The National Iranian Oil Company (NIOC) is considering plans to sell crude oil for a first time to private buyers inside the country as the company seeks to maximize output and sales to meet revenue targets set by the government.
NIOC’s newly-appointed chief Mohsen Khojasteh Mehr said on Saturday that the company would seek to diversify its sales option mainly by relying on capacities of Iran’s private sector.
“We will use all legal capacities for crude sales including foreign buyers or qualified domestic buyers,” said Khojasteh Mehr in remarks covered by the Iranian parliament’s news service ICANA.
He said that other options for maximizing crude oil sales would be to barter crude for goods or for investment brought to the Iranian construction or energy projects.
The official said the Iranian Oil Ministry’s policy of diversifying crude sales options is meant to serve the Iranian government’s budget needs.
“The sales of crude should not be limited to the traditional form but it should be carried out in a professional and legal manner through using all capacities of the private sector,” said the NIOC chief.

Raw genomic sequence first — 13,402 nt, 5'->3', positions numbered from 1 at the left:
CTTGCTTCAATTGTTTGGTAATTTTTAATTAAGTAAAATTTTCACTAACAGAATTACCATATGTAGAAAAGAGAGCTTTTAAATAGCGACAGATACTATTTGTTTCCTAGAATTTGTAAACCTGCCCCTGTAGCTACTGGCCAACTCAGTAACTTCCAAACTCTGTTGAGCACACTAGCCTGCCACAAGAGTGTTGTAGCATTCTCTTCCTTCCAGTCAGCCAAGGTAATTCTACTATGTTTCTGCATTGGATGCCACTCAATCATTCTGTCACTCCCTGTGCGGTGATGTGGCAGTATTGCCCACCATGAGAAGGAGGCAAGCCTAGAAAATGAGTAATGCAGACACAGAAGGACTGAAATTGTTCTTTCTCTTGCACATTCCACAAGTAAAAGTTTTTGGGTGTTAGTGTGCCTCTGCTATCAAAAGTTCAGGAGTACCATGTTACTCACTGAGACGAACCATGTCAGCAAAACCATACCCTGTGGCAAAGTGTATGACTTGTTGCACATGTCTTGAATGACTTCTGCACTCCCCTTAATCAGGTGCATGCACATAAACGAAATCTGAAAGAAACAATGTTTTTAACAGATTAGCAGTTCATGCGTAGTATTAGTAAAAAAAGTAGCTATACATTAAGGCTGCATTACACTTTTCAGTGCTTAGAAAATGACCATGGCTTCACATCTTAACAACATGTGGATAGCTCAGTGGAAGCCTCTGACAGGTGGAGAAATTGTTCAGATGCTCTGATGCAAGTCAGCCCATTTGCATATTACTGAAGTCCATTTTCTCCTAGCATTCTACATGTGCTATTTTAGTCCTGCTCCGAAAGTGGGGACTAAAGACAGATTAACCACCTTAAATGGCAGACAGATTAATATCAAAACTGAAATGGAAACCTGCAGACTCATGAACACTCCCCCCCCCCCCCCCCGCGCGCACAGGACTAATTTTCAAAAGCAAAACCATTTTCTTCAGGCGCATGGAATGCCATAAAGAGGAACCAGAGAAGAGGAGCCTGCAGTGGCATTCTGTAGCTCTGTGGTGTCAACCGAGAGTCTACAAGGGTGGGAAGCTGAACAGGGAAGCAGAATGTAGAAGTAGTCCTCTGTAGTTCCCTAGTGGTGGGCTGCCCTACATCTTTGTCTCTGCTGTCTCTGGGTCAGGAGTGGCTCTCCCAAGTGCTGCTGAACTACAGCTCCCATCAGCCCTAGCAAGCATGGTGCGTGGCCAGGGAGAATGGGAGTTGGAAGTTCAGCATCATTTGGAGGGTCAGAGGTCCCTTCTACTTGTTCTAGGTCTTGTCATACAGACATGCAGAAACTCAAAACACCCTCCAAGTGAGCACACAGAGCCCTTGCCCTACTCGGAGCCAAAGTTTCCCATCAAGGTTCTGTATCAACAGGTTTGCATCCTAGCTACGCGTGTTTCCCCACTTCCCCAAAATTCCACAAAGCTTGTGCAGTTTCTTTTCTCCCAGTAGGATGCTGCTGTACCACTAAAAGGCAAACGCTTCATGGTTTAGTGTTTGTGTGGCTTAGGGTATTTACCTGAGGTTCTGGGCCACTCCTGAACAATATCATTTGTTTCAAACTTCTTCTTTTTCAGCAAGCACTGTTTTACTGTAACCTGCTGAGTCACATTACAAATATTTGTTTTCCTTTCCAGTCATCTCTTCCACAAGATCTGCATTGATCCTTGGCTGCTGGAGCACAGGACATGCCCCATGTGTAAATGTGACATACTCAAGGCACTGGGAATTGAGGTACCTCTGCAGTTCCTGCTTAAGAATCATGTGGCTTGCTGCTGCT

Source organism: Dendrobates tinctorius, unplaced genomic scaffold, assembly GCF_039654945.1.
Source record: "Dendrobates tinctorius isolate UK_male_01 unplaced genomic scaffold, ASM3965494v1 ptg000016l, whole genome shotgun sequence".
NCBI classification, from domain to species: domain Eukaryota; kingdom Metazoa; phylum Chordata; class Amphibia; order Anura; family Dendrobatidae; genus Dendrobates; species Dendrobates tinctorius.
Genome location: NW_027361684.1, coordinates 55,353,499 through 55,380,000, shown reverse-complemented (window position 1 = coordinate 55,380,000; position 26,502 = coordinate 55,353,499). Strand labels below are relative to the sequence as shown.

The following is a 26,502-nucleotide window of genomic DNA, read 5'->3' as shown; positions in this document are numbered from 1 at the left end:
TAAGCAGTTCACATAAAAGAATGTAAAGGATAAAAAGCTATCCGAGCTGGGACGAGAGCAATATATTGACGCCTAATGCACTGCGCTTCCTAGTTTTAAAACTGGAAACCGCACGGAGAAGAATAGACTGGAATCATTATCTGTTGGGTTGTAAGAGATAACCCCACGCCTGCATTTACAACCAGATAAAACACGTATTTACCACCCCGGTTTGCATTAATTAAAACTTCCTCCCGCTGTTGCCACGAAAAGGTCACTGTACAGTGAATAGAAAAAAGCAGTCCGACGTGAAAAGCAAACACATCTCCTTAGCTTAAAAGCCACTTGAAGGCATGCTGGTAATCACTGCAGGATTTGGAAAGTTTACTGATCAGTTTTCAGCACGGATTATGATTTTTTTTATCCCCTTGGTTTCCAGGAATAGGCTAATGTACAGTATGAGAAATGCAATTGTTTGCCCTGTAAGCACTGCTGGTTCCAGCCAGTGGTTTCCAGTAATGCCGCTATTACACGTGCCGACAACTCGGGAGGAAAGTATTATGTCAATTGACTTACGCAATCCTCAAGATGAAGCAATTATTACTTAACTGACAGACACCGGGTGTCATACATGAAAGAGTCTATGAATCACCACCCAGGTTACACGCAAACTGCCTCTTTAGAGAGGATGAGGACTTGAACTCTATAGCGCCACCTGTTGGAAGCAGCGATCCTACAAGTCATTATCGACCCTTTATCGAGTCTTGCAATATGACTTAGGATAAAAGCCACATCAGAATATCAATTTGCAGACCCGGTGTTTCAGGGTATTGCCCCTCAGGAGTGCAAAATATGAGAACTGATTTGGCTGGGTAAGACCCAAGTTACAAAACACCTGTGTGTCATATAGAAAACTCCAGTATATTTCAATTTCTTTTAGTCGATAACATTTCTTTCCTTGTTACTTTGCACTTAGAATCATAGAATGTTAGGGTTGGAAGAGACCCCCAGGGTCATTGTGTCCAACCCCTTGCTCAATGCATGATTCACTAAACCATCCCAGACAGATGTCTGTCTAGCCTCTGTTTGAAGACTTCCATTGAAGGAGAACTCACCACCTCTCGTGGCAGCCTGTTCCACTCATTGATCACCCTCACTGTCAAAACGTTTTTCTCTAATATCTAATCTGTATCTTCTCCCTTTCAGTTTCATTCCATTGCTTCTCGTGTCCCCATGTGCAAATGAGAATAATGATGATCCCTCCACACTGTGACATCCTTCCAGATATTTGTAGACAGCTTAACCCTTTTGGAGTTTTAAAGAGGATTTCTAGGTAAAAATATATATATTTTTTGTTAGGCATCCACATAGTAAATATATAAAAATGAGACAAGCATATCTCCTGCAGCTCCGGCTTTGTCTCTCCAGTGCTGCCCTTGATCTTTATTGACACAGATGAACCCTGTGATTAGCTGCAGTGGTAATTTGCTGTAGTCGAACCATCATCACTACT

The remarks come nearly a week after Iranian Oil Minister Javad Owji said that the government had plans to pay energy projects investors in crude oil.
Owji said that the plans are part of a larger barter system involving crude which seeks to minimize the impacts of US sanctions on Iran’s crude exports.
The United States imposed its sanctions on Iran’s crude sales in mid-2018 and then toughened them a year later with the aim to cut to zero the country’s exports and hamper its access to hard currency revenues.
However, unconfirmed reports suggest Iran has been able to maintain at least half of its pre-sanctions exports of oil while trying to come up with innovative solutions to further increase the sales.